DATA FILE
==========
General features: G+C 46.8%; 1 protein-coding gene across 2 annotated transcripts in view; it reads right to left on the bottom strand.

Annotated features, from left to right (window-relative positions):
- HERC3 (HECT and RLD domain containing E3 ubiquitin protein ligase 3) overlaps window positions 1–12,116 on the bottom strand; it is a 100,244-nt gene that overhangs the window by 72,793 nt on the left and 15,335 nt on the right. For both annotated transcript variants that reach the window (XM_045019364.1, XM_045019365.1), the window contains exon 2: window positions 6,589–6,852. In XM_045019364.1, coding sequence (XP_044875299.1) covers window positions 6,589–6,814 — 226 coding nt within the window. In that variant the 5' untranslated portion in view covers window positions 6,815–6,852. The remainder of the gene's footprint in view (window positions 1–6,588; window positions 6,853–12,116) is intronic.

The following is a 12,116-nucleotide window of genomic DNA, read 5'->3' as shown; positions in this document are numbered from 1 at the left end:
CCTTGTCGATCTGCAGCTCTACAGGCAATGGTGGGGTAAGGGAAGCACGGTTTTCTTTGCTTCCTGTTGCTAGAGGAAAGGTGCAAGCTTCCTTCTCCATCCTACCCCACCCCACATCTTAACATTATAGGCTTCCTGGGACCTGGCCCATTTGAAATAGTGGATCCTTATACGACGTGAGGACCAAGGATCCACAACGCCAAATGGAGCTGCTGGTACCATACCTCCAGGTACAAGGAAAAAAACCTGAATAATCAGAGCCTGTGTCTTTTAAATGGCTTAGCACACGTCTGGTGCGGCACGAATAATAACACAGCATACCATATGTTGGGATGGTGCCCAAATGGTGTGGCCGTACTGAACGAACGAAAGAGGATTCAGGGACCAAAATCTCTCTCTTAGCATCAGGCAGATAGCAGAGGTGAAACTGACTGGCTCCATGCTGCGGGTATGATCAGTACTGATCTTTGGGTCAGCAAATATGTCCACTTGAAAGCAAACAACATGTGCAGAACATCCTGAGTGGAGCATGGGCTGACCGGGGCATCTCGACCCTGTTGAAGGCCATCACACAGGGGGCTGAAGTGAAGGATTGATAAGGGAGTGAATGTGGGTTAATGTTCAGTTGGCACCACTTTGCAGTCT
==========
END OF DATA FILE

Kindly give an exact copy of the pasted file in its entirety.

General features: G+C 46.8%; 1 protein-coding gene across 2 annotated transcripts in view; it reads right to left on the bottom strand.

Annotated features, from left to right (window-relative positions):
- HERC3 (HECT and RLD domain containing E3 ubiquitin protein ligase 3) overlaps window positions 1–12,116 on the bottom strand; it is a 100,244-nt gene that overhangs the window by 72,793 nt on the left and 15,335 nt on the right. For both annotated transcript variants that reach the window (XM_045019364.1, XM_045019365.1), the window contains exon 2: window positions 6,589–6,852. In XM_045019364.1, coding sequence (XP_044875299.1) covers window positions 6,589–6,814 — 226 coding nt within the window. In that variant the 5' untranslated portion in view covers window positions 6,815–6,852. The remainder of the gene's footprint in view (window positions 1–6,588; window positions 6,853–12,116) is intronic.

The following is a 12,116-nucleotide window of genomic DNA, read 5'->3' as shown; positions in this document are numbered from 1 at the left end:
CCTTGTCGATCTGCAGCTCTACAGGCAATGGTGGGGTAAGGGAAGCACGGTTTTCTTTGCTTCCTGTTGCTAGAGGAAAGGTGCAAGCTTCCTTCTCCATCCTACCCCACCCCACATCTTAACATTATAGGCTTCCTGGGACCTGGCCCATTTGAAATAGTGGATCCTTATACGACGTGAGGACCAAGGATCCACAACGCCAAATGGAGCTGCTGGTACCATACCTCCAGGTACAAGGAAAAAAACCTGAATAATCAGAGCCTGTGTCTTTTAAATGGCTTAGCACACGTCTGGTGCGGCACGAATAATAACACAGCATACCATATGTTGGGATGGTGCCCAAATGGTGTGGCCGTACTGAACGAACGAAAGAGGATTCAGGGACCAAAATCTCTCTCTTAGCATCAGGCAGATAGCAGAGGTGAAACTGACTGGCTCCATGCTGCGGGTATGATCAGTACTGATCTTTGGGTCAGCAAATATGTCCACTTGAAAGCAAACAACATGTGCAGAACATCCTGAGTGGAGCATGGGCTGACCGGGGCATCTCGACCCTGTTGAAGGCCATCACACAGGGGGCTGAAGTGAAGGATTGATAAGGGAGTGAATGTGGGTTAATGTTCAGTTGGCACCACTTTGCAGTCT